To disrupt the hERG potassium current we used a CRISPR Cas9 gene editing system to target the past domain which is located in the end terminus of the hERG potassium channel we created an IPS line that carried a four nucleotide deletion in the past domain which resulted in an early stop codon, we next generated cardiomyocytes using our control and hERG edited isogenic hPSC lines using our stem diff cardiomyocyte differentiation kit. On day 18 we used our stem diff cardiomyocyte dissociation kit to harvest and re-plate the cardiomyocytes into the CytoView MEA 48 well plate. On day 28 we took our first measurements of the field potential signals from both the control and hERG edited hPSC derived cardiomyocytes, here we show images of the control and hERG edited hPSC derived cardiomyocytes on day 28 in a CytoView MEA plate. Next to the images our field potential signals recorded from the hERG edited and control hPSC derived cardiomyocytes we can observe that the hERG edited hPSC derived cardiomyocytes have a prolonged FPD and beat period compared to the control the hERG edited cardiomyocytes show an expected increase in FPD as a result of the heterozygous mutation in the hERG channel. Here we show field potential recordings for the control and the hERG edited hPSC derived cardiomyocytes for a 45 second period we can observe that the control hPSC derived cardiomyocytes as stable and consistent field potential signal however for the hERG edited hPSC derived cardiomyocytes we observe the delay in repolarization a variability in beat period but also the onset of spontaneous rapid beating which resembles Torsades de pointes.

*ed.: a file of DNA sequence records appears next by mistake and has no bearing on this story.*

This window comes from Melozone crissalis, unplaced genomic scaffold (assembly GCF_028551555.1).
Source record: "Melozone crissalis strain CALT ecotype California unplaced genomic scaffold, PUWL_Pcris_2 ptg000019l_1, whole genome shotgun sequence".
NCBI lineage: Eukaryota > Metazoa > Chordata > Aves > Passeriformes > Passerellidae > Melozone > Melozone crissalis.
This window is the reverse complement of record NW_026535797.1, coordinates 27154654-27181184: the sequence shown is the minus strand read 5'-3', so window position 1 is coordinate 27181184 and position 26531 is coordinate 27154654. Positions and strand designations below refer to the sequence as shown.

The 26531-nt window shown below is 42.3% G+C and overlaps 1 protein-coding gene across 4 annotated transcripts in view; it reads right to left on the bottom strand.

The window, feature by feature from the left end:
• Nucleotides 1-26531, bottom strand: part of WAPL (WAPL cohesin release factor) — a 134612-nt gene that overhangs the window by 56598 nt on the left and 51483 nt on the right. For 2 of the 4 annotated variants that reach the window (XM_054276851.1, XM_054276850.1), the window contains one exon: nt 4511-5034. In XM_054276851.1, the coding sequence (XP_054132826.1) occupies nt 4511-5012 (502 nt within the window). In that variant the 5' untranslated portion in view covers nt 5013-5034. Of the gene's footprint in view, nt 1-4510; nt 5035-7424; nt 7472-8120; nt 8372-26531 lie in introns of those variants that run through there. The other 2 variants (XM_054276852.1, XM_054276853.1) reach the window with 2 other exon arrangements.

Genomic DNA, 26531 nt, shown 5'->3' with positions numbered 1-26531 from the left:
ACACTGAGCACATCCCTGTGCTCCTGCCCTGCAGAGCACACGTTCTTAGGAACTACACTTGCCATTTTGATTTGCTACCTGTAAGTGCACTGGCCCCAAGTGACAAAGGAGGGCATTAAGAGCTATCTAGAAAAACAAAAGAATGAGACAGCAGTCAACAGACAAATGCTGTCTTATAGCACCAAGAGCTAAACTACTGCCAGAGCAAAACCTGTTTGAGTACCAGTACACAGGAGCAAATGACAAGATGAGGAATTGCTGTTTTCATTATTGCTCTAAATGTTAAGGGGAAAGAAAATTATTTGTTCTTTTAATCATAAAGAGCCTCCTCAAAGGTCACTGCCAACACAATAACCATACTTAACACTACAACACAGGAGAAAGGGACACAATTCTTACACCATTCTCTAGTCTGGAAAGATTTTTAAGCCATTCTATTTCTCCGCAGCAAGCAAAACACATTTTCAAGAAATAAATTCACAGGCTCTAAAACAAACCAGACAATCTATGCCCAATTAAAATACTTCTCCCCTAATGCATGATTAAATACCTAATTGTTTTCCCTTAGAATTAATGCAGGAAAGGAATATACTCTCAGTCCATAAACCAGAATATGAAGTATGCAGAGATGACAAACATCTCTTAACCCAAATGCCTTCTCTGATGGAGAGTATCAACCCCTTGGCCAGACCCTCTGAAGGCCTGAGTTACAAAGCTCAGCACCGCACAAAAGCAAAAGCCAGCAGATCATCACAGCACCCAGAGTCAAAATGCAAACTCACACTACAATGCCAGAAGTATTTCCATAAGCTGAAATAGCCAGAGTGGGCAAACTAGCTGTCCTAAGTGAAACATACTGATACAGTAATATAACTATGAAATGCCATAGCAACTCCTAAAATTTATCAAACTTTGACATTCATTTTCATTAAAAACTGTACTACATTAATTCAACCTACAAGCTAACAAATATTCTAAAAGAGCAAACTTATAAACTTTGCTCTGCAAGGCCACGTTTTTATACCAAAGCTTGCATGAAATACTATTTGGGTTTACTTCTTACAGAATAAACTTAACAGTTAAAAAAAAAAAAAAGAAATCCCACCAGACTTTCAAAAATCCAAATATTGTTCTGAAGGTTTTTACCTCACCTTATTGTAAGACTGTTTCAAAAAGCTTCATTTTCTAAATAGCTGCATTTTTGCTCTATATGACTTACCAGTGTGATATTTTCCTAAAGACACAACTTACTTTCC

We next want to model the long QT type 2 syndrome using patient-derived IPS lines and the stem diff cardiomyocyte system. We obtained the IPS lines from the Frasier lab at UCSD, this family has a a heterozygote point mutation in a distal C terminus of the hERG ion channel which results in an early stop codon. We obtained the unaffected grandmother to 6 and the affected granddaughter to 1 here we show images of the hPSC derived cardiomyocytes generated from the wild-type and the long QT type 2 patient arrived IPS lines on day 28 of our differentiation and replating protocol next to the images are the few potential signals recorded from the hPSC-derived cardiomyocytes we can observe that a 2 6 control line or wall type line has a stable and predictable excitability profile, however, to one who is a carrier of the heterozygote point mutation and exhibits long QT type 2 has a prolonged FPD compared to the wild type and a prolonged beep period.